Figure. Anteroposterior radiograph of right hand.
A 42-year-old woman presents to the office with pain in her right small finger. She reports the pain began after moving furniture 2 days earlier. The injury was low impact yet her finger is swollen and the patient is in considerable pain. On physical examination of the finger, there is mild swelling and tenderness to palpation over the proximal phalanx (Figure).
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The patient has sustained a pathologic fracture through an undiagnosed enchondroma of the proximal phalanx of the small finger. An enchondroma is the most common bone tumor of the hand.1 Enchondromas are benign, slow-growing, cartilaginous tumors that most commonly affect patients aged 20 to 50 years.2
Most enchondromas are asymptomatic and commonly present as an incidental finding or as a pathologic fracture.2 Large enchondromas that expand across the phalanx and erode the bony cortex can cause a pathologic fracture with only minor trauma. Cortical thinning, expanding, or disruption should raise suspicion of a more aggressive tumor such as chondrosarcoma or benign giant cell tumor.1,2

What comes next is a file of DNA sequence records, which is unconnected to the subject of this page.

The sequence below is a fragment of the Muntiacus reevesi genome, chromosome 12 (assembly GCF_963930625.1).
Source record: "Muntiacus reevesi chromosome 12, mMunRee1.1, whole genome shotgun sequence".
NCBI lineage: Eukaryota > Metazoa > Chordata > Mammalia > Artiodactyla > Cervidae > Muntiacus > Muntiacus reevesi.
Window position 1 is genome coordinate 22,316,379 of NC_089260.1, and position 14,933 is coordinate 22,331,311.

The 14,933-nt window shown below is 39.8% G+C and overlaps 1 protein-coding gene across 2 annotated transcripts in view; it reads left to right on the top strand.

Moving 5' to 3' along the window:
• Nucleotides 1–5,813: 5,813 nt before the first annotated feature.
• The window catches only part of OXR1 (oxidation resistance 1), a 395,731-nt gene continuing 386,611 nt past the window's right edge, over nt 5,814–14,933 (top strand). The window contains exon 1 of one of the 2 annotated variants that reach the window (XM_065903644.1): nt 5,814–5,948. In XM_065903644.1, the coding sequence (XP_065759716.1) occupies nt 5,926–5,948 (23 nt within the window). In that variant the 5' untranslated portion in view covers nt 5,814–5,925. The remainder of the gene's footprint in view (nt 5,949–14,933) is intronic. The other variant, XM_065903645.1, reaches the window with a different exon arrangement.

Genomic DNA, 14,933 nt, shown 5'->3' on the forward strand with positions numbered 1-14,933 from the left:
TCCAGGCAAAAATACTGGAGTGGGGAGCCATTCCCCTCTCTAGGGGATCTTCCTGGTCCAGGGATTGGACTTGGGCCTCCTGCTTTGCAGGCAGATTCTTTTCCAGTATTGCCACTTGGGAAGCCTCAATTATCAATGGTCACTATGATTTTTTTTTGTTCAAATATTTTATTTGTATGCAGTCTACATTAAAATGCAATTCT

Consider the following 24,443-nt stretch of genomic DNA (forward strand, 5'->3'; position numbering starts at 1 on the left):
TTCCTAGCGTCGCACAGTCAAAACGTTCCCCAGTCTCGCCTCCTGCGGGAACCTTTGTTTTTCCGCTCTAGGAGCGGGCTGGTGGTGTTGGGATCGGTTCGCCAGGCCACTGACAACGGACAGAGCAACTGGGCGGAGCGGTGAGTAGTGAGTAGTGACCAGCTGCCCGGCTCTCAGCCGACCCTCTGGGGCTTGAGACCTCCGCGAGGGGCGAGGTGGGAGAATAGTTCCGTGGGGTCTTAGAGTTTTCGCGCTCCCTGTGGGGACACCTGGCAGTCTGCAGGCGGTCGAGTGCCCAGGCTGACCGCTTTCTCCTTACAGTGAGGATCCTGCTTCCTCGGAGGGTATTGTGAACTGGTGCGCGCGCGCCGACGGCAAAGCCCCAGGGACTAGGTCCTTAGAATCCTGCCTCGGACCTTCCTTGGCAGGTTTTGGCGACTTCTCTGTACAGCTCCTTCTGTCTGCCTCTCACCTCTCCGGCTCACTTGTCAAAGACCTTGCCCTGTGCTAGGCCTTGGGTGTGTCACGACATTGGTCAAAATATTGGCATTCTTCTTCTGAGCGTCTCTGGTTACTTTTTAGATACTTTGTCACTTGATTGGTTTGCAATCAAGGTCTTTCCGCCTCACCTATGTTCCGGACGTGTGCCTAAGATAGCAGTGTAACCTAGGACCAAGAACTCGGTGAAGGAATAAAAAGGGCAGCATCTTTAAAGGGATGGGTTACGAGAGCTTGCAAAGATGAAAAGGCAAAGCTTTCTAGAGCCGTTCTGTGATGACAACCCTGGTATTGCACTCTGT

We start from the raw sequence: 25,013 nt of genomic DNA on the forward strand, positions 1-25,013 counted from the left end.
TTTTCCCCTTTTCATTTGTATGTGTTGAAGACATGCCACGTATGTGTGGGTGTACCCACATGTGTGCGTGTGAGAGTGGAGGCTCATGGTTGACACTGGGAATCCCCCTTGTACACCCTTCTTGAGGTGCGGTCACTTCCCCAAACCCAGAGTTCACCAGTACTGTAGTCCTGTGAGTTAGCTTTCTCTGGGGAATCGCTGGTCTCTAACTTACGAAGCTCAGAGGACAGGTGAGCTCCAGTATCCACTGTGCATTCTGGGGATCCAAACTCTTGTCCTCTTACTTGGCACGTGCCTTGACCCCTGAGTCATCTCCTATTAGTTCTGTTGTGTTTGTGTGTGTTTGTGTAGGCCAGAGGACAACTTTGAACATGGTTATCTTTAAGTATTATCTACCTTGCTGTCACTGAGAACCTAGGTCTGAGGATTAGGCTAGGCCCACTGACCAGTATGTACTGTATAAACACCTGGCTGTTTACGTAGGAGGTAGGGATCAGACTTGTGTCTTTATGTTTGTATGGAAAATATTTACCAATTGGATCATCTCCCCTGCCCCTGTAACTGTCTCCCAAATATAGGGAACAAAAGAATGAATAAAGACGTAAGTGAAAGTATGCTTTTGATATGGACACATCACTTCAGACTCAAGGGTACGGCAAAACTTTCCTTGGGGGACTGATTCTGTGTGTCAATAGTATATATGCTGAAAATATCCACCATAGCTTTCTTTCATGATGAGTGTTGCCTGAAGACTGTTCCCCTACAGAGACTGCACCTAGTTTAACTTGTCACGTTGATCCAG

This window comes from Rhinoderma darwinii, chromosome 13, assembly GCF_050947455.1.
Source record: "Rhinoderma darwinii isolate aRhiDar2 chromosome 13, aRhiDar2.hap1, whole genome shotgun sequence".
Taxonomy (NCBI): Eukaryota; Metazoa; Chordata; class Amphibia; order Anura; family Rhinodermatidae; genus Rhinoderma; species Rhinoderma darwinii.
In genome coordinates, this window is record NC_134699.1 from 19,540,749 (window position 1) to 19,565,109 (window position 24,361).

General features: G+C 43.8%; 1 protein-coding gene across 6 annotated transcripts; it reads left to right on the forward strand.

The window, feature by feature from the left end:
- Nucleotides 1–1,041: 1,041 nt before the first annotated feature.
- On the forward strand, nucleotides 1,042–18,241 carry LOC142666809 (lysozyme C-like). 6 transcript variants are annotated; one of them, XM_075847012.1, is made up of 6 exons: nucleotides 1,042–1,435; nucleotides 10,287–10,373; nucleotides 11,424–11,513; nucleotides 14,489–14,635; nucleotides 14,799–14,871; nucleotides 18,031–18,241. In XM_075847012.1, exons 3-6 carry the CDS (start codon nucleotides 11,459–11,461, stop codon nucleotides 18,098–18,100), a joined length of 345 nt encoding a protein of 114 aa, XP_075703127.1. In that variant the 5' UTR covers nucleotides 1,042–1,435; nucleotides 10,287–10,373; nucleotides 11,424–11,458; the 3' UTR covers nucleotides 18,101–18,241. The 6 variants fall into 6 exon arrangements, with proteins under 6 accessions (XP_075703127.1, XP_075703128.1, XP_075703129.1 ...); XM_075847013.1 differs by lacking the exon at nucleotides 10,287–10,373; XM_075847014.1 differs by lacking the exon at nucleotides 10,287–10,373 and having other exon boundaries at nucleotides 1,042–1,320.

Most enchondromas can be diagnosed with radiographs alone but any suspicion of malignancy warrants magnetic resonance imaging with contrast. Patients who present with a pathologic fracture through an enchondroma can be treated conservatively with immobilization with a splint as the fracture may stimulate healing of the lesion. Recently, surgical treatment with immediate curettage and bone grafting has become popular to minimize the period of immobilization required.1,2
1. Lubahn JD, Bachour A. Enchondroma of the hand: evaluation and management.
J Am Acad Orthop Surg. 2016;24(9):625-633. doi:10.5435/JAAOS-D-15-00452
2. Woon C. Enchondroma. OrthoBullets. Accessed March 23, 2021. https://www.orthobullets.com/pathology/8018/enchondromas